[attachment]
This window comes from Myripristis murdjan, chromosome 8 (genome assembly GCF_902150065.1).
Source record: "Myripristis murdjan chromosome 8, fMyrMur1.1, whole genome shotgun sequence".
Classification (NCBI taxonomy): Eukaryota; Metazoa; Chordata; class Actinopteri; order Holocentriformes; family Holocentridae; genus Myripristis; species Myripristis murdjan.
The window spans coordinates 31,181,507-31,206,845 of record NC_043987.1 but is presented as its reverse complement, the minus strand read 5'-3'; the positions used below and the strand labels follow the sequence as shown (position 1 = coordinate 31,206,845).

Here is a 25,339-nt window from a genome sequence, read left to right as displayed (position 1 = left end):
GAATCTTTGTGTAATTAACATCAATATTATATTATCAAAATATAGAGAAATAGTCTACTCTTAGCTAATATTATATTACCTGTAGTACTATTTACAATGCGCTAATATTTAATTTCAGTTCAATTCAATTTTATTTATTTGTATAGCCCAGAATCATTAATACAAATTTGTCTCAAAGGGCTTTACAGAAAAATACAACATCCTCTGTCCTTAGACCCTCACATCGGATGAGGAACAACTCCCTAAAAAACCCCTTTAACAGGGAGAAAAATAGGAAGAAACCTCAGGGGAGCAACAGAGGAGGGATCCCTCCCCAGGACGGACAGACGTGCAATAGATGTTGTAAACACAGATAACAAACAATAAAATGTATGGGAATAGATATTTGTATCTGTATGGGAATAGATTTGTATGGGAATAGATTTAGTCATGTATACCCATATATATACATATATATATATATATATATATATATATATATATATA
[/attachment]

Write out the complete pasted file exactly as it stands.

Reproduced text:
This window comes from Myripristis murdjan, chromosome 8 (genome assembly GCF_902150065.1).
Source record: "Myripristis murdjan chromosome 8, fMyrMur1.1, whole genome shotgun sequence".
Classification (NCBI taxonomy): Eukaryota; Metazoa; Chordata; class Actinopteri; order Holocentriformes; family Holocentridae; genus Myripristis; species Myripristis murdjan.
The window spans coordinates 31,181,507-31,206,845 of record NC_043987.1 but is presented as its reverse complement, the minus strand read 5'-3'; the positions used below and the strand labels follow the sequence as shown (position 1 = coordinate 31,206,845).

Here is a 25,339-nt window from a genome sequence, read left to right as displayed (position 1 = left end):
GAATCTTTGTGTAATTAACATCAATATTATATTATCAAAATATAGAGAAATAGTCTACTCTTAGCTAATATTATATTACCTGTAGTACTATTTACAATGCGCTAATATTTAATTTCAGTTCAATTCAATTTTATTTATTTGTATAGCCCAGAATCATTAATACAAATTTGTCTCAAAGGGCTTTACAGAAAAATACAACATCCTCTGTCCTTAGACCCTCACATCGGATGAGGAACAACTCCCTAAAAAACCCCTTTAACAGGGAGAAAAATAGGAAGAAACCTCAGGGGAGCAACAGAGGAGGGATCCCTCCCCAGGACGGACAGACGTGCAATAGATGTTGTAAACACAGATAACAAACAATAAAATGTATGGGAATAGATATTTGTATCTGTATGGGAATAGATTTGTATGGGAATAGATTTAGTCATGTATACCCATATATATACATATATATATATATATATATATATATATATATATATA